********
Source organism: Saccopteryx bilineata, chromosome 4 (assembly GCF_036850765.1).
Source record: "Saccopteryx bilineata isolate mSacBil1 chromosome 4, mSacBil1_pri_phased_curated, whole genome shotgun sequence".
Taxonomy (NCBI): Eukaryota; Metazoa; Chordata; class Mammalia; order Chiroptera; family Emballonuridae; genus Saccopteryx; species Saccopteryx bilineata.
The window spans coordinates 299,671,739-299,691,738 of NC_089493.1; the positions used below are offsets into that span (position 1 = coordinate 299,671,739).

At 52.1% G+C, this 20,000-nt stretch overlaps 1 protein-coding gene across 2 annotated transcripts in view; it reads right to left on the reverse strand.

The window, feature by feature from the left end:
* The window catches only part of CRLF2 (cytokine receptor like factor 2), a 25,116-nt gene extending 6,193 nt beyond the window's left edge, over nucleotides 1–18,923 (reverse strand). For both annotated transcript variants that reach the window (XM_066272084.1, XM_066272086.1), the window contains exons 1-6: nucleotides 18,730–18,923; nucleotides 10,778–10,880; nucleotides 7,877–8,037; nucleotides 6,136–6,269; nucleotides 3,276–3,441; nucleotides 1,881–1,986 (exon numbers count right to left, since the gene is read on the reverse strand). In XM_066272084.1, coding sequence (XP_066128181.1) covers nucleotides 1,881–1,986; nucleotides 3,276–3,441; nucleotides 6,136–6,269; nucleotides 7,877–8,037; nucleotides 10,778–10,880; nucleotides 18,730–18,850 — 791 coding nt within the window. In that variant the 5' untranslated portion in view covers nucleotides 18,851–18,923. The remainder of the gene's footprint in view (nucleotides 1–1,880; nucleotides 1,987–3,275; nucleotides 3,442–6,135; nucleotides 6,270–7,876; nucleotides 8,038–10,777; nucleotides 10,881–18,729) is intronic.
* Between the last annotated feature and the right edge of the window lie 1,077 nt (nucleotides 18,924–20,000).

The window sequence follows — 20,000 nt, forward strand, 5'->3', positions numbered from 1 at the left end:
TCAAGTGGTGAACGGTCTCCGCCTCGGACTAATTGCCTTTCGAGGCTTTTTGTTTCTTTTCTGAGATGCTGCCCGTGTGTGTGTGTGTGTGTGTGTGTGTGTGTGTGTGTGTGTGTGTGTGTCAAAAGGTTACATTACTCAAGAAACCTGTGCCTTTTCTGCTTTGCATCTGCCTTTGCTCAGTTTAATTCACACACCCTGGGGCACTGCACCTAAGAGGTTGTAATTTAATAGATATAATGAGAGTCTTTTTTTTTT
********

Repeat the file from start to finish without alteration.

Source organism: Saccopteryx bilineata, chromosome 4 (assembly GCF_036850765.1).
Source record: "Saccopteryx bilineata isolate mSacBil1 chromosome 4, mSacBil1_pri_phased_curated, whole genome shotgun sequence".
Taxonomy (NCBI): Eukaryota; Metazoa; Chordata; class Mammalia; order Chiroptera; family Emballonuridae; genus Saccopteryx; species Saccopteryx bilineata.
The window spans coordinates 299,671,739-299,691,738 of NC_089493.1; the positions used below are offsets into that span (position 1 = coordinate 299,671,739).

At 52.1% G+C, this 20,000-nt stretch overlaps 1 protein-coding gene across 2 annotated transcripts in view; it reads right to left on the reverse strand.

The window, feature by feature from the left end:
* The window catches only part of CRLF2 (cytokine receptor like factor 2), a 25,116-nt gene extending 6,193 nt beyond the window's left edge, over nucleotides 1–18,923 (reverse strand). For both annotated transcript variants that reach the window (XM_066272084.1, XM_066272086.1), the window contains exons 1-6: nucleotides 18,730–18,923; nucleotides 10,778–10,880; nucleotides 7,877–8,037; nucleotides 6,136–6,269; nucleotides 3,276–3,441; nucleotides 1,881–1,986 (exon numbers count right to left, since the gene is read on the reverse strand). In XM_066272084.1, coding sequence (XP_066128181.1) covers nucleotides 1,881–1,986; nucleotides 3,276–3,441; nucleotides 6,136–6,269; nucleotides 7,877–8,037; nucleotides 10,778–10,880; nucleotides 18,730–18,850 — 791 coding nt within the window. In that variant the 5' untranslated portion in view covers nucleotides 18,851–18,923. The remainder of the gene's footprint in view (nucleotides 1–1,880; nucleotides 1,987–3,275; nucleotides 3,442–6,135; nucleotides 6,270–7,876; nucleotides 8,038–10,777; nucleotides 10,881–18,729) is intronic.
* Between the last annotated feature and the right edge of the window lie 1,077 nt (nucleotides 18,924–20,000).

The window sequence follows — 20,000 nt, forward strand, 5'->3', positions numbered from 1 at the left end:
TCAAGTGGTGAACGGTCTCCGCCTCGGACTAATTGCCTTTCGAGGCTTTTTGTTTCTTTTCTGAGATGCTGCCCGTGTGTGTGTGTGTGTGTGTGTGTGTGTGTGTGTGTGTGTGTGTGTGTCAAAAGGTTACATTACTCAAGAAACCTGTGCCTTTTCTGCTTTGCATCTGCCTTTGCTCAGTTTAATTCACACACCCTGGGGCACTGCACCTAAGAGGTTGTAATTTAATAGATATAATGAGAGTCTTTTTTTTTT